This grace may not last long. Policy makers must act now to impose much needed rules on this market.
The problem areas are clear. At number one are stablecoins, digital tokens purported to be worth $1, used by speculators to gain leverage and hold funds between bets. At its peak, such a coin has amassed more than $160 billion of his money, with issuers investing it in assets ranging from corporate bonds to Bitcoin, but none at all. The danger is that a sudden loss of trust could trigger an exodus, as happened with the Terra stablecoin in May. More likely to be confused. For example, disruptions in markets where real businesses rely on payroll and working capital.
Another threat arises when commercial banks are exposed to cryptocurrencies either directly or through lending to companies and hedge funds. For example, if big banks were among the creditors of now bankrupt Celsius and Three Arrows Capital, the crypto meltdown could have done more widespread damage. Fortunately, regulators seem to avoid such consequences and remain vigilant, but have yet to adopt formal rules.
In addition, myriad digital tokens and exchanges (including the large exchanges operated by Coinbase and Crypto.com), for the most part, have traditional It does not face the same standards as assets and financial intermediaries. Thus, as regulators such as the Securities and Exchange Commission and the Commodity Futures Trading Commission struggle to figure out how to respond and who should be in charge of what, markets are open to hacking, manipulation, and so on. , self-dealing and outright fraud are rampant.
Ideally, Congress would impose some order. There are many proposed bills, some of which are good. One bipartisan bill would (wisely) require that stablecoins be backed by high-quality assets that are regularly disclosed and establish oversight of crypto tokens and exchanges. Complicating things by creating a new category of “subsidiary assets” for digital tokens, it includes questionable measures such as tax breaks for “miners” who process blockchain transactions. And with midterm elections looming, lawmakers are unlikely to move forward anytime soon.
Officials don’t have to wait for Congress. Bank regulators have the power to create restrictive charters for stablecoin issuers. Issuers who meet the required criteria, such as assets and governance, can receive privileges such as access to Federal Reserve accounts. Others may face heavy scrutiny and sanctions. Authorities may also adopt strict capital requirements. This ensures that exposure to cryptocurrencies is funded with capital that banks can afford to lose.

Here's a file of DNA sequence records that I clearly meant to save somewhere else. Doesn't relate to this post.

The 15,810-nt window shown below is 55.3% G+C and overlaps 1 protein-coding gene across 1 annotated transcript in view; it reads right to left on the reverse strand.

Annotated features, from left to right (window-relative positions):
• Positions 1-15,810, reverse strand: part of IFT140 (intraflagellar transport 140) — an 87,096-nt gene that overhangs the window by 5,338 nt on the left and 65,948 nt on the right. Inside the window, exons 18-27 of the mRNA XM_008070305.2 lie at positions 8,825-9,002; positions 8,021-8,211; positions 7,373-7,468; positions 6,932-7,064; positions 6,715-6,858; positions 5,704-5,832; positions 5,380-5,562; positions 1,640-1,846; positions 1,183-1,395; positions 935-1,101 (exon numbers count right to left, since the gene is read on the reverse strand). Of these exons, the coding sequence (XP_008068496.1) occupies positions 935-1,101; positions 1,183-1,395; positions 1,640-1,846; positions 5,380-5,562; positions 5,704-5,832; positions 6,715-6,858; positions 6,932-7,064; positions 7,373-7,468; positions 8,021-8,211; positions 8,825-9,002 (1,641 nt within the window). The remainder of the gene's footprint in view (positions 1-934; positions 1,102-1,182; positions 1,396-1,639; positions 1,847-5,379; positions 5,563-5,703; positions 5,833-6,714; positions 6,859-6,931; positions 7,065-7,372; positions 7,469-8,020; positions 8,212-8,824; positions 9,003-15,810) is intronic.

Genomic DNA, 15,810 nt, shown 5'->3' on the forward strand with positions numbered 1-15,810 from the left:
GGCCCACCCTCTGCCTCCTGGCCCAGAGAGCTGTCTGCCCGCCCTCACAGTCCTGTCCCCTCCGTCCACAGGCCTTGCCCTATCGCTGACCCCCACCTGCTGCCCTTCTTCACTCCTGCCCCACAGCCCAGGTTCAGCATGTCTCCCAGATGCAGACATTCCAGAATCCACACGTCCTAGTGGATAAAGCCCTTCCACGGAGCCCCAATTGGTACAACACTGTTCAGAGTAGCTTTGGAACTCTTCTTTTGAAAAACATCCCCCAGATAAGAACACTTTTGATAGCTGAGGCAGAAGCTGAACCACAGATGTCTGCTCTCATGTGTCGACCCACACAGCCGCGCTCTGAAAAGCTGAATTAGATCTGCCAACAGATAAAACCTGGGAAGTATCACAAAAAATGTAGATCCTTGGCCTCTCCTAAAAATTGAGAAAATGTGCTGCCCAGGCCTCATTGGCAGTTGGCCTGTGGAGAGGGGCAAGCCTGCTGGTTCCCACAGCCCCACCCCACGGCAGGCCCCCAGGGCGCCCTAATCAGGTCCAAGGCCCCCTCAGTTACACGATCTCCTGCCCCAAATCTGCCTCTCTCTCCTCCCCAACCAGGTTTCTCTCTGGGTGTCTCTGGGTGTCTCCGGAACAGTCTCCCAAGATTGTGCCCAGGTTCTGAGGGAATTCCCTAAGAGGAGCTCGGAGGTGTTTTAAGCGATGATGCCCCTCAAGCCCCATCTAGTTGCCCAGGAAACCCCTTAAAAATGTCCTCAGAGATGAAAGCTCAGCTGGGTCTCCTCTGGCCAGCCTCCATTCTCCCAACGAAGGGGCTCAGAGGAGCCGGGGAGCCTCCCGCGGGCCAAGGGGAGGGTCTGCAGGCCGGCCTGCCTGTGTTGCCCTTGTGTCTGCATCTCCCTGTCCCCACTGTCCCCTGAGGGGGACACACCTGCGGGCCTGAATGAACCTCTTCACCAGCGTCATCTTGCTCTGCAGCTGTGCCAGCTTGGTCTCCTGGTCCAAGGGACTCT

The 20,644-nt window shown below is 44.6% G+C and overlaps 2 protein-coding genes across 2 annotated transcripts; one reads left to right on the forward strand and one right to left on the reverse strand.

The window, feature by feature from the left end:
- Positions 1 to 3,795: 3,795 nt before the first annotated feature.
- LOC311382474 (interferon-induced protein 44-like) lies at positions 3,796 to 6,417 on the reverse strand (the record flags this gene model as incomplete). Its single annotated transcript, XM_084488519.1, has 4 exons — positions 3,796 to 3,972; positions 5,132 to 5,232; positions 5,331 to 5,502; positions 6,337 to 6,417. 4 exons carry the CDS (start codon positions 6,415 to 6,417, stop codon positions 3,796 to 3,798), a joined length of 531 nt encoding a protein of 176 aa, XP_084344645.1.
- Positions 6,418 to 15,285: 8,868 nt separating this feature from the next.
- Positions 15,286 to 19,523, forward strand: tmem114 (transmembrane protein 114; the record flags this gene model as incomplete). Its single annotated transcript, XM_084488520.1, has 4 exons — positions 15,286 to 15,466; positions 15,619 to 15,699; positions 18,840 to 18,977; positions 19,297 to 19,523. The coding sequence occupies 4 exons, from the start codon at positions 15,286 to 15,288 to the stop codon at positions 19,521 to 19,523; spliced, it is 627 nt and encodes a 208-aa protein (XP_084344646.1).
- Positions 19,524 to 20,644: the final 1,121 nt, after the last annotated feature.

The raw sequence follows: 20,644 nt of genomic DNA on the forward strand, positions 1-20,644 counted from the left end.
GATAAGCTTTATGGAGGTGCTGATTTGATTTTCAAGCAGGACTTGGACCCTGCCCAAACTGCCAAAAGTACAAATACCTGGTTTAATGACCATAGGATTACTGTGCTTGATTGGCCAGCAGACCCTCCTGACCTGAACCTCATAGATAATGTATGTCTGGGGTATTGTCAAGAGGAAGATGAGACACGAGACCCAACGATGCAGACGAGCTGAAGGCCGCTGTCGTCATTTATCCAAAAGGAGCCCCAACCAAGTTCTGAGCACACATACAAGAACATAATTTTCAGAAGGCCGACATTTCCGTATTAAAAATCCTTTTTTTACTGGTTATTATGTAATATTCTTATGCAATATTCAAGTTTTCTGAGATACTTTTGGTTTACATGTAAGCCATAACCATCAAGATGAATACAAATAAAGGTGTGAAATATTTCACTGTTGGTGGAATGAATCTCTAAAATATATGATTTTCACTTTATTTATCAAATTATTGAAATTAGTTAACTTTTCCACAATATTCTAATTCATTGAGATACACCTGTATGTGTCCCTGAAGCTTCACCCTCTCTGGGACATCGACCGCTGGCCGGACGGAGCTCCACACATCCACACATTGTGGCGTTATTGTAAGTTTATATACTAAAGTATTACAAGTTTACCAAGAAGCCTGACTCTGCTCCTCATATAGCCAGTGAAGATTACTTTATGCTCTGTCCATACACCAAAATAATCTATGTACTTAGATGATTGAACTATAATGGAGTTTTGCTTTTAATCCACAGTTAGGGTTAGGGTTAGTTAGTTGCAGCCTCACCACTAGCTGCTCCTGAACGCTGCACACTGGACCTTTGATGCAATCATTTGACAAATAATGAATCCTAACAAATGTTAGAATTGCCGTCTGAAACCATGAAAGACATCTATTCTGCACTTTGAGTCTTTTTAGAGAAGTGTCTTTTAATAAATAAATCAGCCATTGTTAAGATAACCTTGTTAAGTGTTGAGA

SEC and CFTC need to work together when it comes to tokens and exchanges. It hardly matters whether things are called securities or commodities, as long as some degree of transparency and accountability is established. To that end, former CFTC chairman Timothy Masad and Harvard Law School professor Howell Jackson have a promising proposal. These institutions should establish industry-funded bodies (similar to financial industry regulators) that set reasonable standards for all relevant crypto instruments. and institutions. Similar to stablecoin issuers, entities that fail to comply risk legal consequences.
The technology underlying cryptocurrencies may still be profitable, but the speculative frenzy surrounding it can still do a lot of damage. rarely gave a second chance to stop Don’t waste it.
Bloomberg Opinion Details:
• Crypto needs some SEC rules: Matt Levine
• Digital yuan may succeed, but cryptocurrencies are failing: Lionel Laurent
• No, crypto exchanges are different from stock exchanges: Aaron Brown
The editors are members of the Bloomberg Opinion Editorial Board.
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